Veeam Backup Methods Explained
Updated: Aug 23, 2021
One of the more frequent questions I'm asked from Veeam users is, "Should we do forever forward incremental or forward incremental with periodic full?" This question quickly leads down a path to, "Should we do an active full or synthetic full?" Both of these are great questions but require context and background information to answer. The goal of this post is to arm you with the proper tools to know what's best for your environment.
First, it's important to understand the three backup methods within Veeam; forward incremental, forever forward incremental, and reverse incremental. Forever forward incremental is 3 I/Os per backup on the repository because on every backup a merge process takes place to combine the full backup file (.VBK) with the oldest incremental file (.VIB). The same is true for reverse incremental. The only difference is that the VBK in reverse incremental is always your latest recovery point, allowing for faster restores from the most recent point in time. Forward incremental on the other hand is 1 write I/O which allows for much faster backups. With the power of forward incremental comes great responsibility though. Weekly synthetic or active fulls must be ran. The benefit of having a weekly full to reference increases restore performance, whereas forever forward incremental can have poor restore performance if it's rehydrating data from a full taken weeks ago. Below is a table that is a good quick reference to understand the impact each method has on the backup repository.
The key takeaway here is that without fast performing destination storage and with a retention north of 14 days, reverse/forever forward incremental are not sustainable backup methods. The reason being is every backup requires 3 I/Os and restore performance can be impacted if the full being rehydrated is from weeks ago. Here is a nice cheat sheet though if you're like me and words are too hard to process.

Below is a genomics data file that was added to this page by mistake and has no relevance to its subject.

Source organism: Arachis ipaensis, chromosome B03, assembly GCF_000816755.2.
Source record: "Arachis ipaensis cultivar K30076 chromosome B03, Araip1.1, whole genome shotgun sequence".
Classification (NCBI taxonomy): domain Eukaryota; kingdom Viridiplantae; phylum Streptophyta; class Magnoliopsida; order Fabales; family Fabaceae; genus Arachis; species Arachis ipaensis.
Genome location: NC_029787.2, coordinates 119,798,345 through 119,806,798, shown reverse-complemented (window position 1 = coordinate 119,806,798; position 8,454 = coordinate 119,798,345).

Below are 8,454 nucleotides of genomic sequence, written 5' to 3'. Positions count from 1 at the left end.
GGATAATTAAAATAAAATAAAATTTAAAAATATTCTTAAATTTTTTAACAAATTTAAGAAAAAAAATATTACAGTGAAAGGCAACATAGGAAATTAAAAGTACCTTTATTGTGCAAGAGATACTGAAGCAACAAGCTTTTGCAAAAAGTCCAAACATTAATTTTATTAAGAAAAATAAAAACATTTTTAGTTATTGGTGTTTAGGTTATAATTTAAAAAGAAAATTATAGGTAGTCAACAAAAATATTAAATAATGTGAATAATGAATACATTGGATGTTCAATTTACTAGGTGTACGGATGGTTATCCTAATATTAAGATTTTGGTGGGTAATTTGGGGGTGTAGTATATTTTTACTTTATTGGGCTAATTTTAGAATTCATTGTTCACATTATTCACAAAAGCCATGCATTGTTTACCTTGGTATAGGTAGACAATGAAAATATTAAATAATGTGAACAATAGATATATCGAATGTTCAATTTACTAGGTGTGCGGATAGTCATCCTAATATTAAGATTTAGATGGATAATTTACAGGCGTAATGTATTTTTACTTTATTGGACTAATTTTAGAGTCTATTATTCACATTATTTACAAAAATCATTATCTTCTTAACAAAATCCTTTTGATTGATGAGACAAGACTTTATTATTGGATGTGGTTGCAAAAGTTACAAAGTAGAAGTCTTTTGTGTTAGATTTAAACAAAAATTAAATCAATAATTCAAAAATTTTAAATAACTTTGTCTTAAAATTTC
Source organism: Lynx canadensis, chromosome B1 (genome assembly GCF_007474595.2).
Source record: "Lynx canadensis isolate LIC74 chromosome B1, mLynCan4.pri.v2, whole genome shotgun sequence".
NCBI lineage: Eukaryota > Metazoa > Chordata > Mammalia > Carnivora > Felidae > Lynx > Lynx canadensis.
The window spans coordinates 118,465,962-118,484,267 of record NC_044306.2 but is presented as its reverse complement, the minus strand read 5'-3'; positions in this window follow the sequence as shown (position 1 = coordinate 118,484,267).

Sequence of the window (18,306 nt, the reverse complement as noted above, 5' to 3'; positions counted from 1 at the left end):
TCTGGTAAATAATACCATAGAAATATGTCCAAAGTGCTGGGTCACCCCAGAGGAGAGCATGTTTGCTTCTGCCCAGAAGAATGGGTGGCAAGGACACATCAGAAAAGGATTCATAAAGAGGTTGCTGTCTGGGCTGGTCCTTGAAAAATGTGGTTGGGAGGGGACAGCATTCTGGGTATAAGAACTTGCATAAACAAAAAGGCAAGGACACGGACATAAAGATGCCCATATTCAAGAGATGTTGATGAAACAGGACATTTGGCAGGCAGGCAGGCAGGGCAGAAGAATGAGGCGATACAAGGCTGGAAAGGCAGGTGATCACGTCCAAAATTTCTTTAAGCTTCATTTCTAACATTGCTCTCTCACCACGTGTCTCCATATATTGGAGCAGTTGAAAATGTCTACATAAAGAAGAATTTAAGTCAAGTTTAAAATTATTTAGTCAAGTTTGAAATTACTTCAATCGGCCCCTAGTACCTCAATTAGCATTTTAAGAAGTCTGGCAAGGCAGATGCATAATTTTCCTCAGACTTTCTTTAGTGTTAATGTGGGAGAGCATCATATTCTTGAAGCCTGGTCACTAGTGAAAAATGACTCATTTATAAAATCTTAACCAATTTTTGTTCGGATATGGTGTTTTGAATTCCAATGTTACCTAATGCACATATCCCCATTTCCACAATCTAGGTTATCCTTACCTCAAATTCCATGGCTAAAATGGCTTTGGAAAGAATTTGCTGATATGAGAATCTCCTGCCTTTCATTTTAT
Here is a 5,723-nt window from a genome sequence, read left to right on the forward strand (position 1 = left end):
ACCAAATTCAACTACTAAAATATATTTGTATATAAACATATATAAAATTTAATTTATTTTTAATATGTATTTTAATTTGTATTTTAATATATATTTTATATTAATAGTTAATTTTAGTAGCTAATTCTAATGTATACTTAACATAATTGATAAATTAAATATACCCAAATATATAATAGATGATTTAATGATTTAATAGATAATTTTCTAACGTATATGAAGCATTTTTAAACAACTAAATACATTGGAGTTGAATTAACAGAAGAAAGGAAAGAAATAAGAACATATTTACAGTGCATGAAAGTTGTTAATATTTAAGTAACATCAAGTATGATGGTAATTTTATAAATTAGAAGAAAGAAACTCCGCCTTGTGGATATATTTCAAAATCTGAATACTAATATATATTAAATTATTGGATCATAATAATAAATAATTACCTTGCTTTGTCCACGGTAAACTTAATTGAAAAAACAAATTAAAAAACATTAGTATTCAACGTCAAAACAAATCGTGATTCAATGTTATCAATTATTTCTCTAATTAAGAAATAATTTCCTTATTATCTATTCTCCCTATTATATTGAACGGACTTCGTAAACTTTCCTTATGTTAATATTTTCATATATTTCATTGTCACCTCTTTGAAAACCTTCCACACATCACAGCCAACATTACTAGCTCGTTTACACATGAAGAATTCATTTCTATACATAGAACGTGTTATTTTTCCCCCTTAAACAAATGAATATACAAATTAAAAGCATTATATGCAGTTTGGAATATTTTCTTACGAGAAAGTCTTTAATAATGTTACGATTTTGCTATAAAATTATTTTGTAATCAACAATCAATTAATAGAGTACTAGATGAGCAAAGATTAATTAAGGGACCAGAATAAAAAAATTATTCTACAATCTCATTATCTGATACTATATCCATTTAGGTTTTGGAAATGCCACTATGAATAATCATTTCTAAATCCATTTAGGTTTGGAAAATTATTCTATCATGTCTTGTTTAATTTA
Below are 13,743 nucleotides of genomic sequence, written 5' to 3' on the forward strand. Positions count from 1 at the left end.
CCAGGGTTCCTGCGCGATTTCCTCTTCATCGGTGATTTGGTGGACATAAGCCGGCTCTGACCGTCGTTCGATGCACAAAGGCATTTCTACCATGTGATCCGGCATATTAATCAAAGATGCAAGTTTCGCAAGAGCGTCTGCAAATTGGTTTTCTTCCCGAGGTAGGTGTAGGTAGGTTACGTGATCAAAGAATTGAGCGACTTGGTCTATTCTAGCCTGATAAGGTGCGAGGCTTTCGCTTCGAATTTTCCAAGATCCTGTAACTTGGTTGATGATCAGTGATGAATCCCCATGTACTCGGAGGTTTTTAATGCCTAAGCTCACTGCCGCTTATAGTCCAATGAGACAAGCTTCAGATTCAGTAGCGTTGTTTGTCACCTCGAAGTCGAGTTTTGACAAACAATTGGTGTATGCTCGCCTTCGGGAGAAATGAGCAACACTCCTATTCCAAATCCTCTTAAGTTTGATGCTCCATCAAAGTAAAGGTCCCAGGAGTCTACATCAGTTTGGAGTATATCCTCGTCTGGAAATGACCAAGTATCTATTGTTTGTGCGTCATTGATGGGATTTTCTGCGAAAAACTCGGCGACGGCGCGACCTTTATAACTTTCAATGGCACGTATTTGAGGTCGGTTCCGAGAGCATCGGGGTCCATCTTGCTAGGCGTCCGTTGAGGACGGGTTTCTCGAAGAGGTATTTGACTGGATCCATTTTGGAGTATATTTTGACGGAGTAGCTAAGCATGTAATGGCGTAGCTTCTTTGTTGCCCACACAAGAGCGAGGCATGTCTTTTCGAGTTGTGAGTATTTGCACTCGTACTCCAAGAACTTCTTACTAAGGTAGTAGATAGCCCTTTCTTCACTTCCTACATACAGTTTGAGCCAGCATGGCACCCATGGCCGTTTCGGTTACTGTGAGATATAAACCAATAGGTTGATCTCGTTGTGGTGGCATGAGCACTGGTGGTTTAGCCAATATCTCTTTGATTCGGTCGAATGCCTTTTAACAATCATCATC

Hopefully at this point, I've given you the proper ammunition to decide what backup method makes sense for your business. If you came to the conclusion that forward incremental is the backup method of choice the next questions is, "Should we do active fulls or synthetic fulls." The key benefit synthetic fulls has over active full is that it takes all the burden off your important compute resources. Synthetic full simply takes all the incrementals in your backup chain and merges them into a full backup file. When you add in fast cloning technology with Windows ReFS or Linux XFS this becomes a great option because rather than creating one giant new VBK, fast cloning technology creates a VBK that is a pointer file to the previous incrementals. This can be a huge space saver on your backup repository.
With the power of synthetic fulls and fast cloning technology comes great responsibility though. As time goes on fast cloning finds less space savings because if the last active full was taken months or even years ago the newly created synthetic full is referencing blocks that are no longer applicable. That's why the answer to the question is, "Both if you're leveraging ReFS or XFS." Luckily, Veeam makes it very easy to achieve this in the job settings. You can specify weekly synthetics and bi-monthly active fulls.
Lastly, I'll leave you with a nice illustration on what each backup chain looks like depending on the backup method with a 7 day retention. In this scenario periodic fulls might not be needed with only a 7 day retention. The furthest VBK Veeam will need to reference in forever forward incremental is 7 days ago, whereas forward incremental with periodic fulls is going to take up twice as much space on your repository, since two full 7 day backups chains are required before Veeam can delete backup files. In the case of a 30 day retention though, forever forward might create poor restore performance with the latest full always being 30 days ago. This is when forward incremental with periodic fulls is recommended with a combination of both synthetic and active fulls with Windows ReFS or Linux XFS.